Spicy dilly beans, scuppernong jelly and ginger pickled beets
There’s something wonderfully old-fashioned about preserving food, which is one of the reasons it remains an integral part of any good Southern cook’s repertoire. In this month's entertaining column from renowned cookbook author Virginia Willis, learn how many hands can make light (and fun) work preserving the best of September produce.
I grew up in a family committed to canning and preserving. My grandparents always planted a large garden near the house and kept another plot in the rich, black soil near the river. We ate produce when it was fresh and in-season, and we also preserved the garden’s goodness for later.
My mother and grandmother taught me how to transform local peaches, hand-picked wild blackberries, scuppernongs and muscadines into jams and jellies. They also showed me how to can fresh-picked green beans and sun-ripened tomatoes in the summer, and to fill the canning kettle with quarts of spiced apple butter, bracingly salty boiled peanuts and tangy pear chow-chow in the fall.
I firmly believe that if you can boil water, you can make a pickle or a jar of jam. Many people are intimidated by preserving — they're scared of working with pressure cookers or worried they're going to inadvertently poison someone. Some just have memories of their grandparent’s all-day canning marathons.
It doesn’t have to be that hard. Small-batch recipes don’t require truckloads of produce and versions of preserves for the refrigerator or freezer don’t require a pressure cooker or a canning kettle.
With help from a few friends, and using the guiding principle that “Many hands make light work”, you can turn what would otherwise be a day's work into a preserving party. It’s not as overwhelming to make multiple batches of pickles, jams and jellies when you aren’t the only one peeling, chopping, filling and cleaning.
The keys to pulling off such a party are all about planning:
- Spread the projects around the kitchen — have preserves cooking on the stovetop as well as in the oven, and maybe plan a project that can mostly happen at the kitchen table. It’s all about real estate and the number of people headed to your house.
- Develop a schedule with a time frame to keep things on track. For example, start with pickled beets first (the recipe is below), because they cook in the oven for an hour before being pickled and canned.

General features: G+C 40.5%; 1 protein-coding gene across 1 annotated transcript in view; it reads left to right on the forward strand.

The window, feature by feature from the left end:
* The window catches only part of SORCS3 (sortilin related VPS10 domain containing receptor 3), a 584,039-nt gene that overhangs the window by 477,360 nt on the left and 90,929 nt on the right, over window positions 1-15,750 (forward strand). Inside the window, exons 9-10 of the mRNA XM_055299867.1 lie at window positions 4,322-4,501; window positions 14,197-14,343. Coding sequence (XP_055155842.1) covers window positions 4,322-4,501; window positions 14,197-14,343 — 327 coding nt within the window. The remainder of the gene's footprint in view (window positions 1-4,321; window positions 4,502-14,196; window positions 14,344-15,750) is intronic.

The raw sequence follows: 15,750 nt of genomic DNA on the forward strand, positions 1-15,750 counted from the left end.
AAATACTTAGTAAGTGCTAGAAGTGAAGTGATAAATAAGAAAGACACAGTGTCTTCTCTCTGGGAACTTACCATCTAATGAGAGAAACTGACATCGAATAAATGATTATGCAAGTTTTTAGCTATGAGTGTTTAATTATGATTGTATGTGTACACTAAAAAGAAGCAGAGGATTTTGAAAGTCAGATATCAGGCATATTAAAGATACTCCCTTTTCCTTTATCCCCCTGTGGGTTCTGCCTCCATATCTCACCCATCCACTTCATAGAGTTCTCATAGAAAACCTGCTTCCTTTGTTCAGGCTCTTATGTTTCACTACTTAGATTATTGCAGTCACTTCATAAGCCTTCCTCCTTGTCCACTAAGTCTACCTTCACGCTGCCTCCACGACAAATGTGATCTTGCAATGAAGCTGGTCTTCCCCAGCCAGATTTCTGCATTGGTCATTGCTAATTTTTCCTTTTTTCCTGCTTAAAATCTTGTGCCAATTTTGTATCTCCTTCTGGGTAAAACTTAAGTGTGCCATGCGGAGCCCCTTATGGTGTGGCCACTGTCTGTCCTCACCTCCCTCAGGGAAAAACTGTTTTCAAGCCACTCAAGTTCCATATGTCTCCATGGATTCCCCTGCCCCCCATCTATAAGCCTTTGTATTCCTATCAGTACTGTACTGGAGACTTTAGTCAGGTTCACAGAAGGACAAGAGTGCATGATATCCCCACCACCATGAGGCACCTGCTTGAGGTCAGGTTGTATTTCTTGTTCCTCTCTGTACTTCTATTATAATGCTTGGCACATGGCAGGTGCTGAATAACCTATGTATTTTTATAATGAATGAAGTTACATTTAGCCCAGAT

- Don’t be overly ambitious your first time or two, until you get the feel for how the party will run. Choose two or three pickles and preserves to tackle for your first event.
- Most importantly, have fun! Set out some nibbles and libations, and have a good time. At the end of the afternoon, everyone will leave with a selection of preserves to take home.
One other note to keep in mind: The process of canning is a tad more complicated than simply putting ingredients in a jar. There is some food science involved. The key to canning safety is to use a reliable recipe with good directions and a bit of common sense. Work clean, and be careful with hot jars and liquid. When in doubt, my go-to website for all things preserving is Georgia’s own National Center for Home Preservation. It’s the absolute best source for current research-based recommendations around most methods of home food preservation.
There’s something amazingly satisfying about puttin’ up. The feeling of seeing an array of colorful jars cooling on a window sill, lit by sunbeams and glowing like stained glass, is pure joy. I love the pungent aroma of vinegar simmering with warm spices. Slowly pushing a fingertip through a puddle of gemlike liquid on an ice-cold plate and seeing that your jelly is, indeed, gelling, brings a feeling of satisfaction like no other. I grin every single time I hear the “pop” of a lid dimpling down on a cooling jar, the audible sign of a successful seal.
With this selection of end-of-summer recipes, I am sure you and your friends will delight in preserving, too.
Bon Appétit, Y’all!
Boiling Water Canning
High acid foods such as fruits, pickles, sauerkraut, jams, jellies, marmalades and fruit butters with a pH level of 4.6 or lower can be preserved by boiling water canning (low acid foods, such as canned meats and fish, require a pressure cooker).
Boiling water canning makes use of a large pot that's tall enough to fully submerge canning jars by at least an inch of water. The pot is used for both sterilization of jars prior to filling and for boiling the jars once they are filled. You don’t necessarily need to purchase a boiling water bath canner if you don’t already have one. Any large, deep stockpot equipped with a lid and a rack can double as a boiling water canner. Keep in mind: The pot must be large enough to fully surround and immerse the jars in water by 1 to 2 inches and allow for the water to boil rapidly with the lid on.
To pre-sterilize jars using a boiling water canner, place the cleaned jars right-side-up on a rack in your canner, and fill the jars and canner with enough water to cover the jars by at least 1 inch. Bring the water to a boil and then boil for 10 minutes (at altitudes less than 1,000 feet elevation). Do not boil the lids.
When you are ready to fill the jars, remove them one at a time with the canning tongs, carefully pouring the water from the jars back into the pot. Let the jars air-dry and sit undisturbed.
Spicy Dilly Beans
Makes 5 pint jars
Southerners are almost as fond of pickling as we are of mayonnaise-based dishes. Preserving fresh produce in vinegar or a combination of sugar and vinegar meant there would be vegetables to eat in the winter months. Pickling recipes encompass not just simple cucumbers, but also more unusual ingredients, such as watermelon rind, okra and green beans. I like to use one of these crisp, spicy dilly beans instead of an olive for a Southern-style martini.
2 1/2 cups distilled white vinegar
2 1/2 cups water
1/4 cup pickling salt
3 pounds green beans, preferably a combination or green and yellow wax beans
5 sprigs fresh dill
5 cloves garlic, peeled and halved
5 teaspoons dill seed
1 1/4 teaspoons red pepper flakes, or to taste
2 1/2 teaspoons yellow mustard seeds
1 1/4 teaspoons whole black peppercorns
Prepare a boiling water canner and sterilize five pint-sized canning jars (see above). Place the lids in a small saucepan over very low heat to simmer while you prepare the pickles. Do not boil the lids.
In a medium saucepan, bring the vinegar, water and salt to a boil over medium heat. Place one dill sprig, 1 clove garlic, 1 teaspoon dill seed, 1/4 teaspoon red pepper flakes and 1/4 teaspoon peppercorns in the bottom of each of the sterilized jars. Set aside.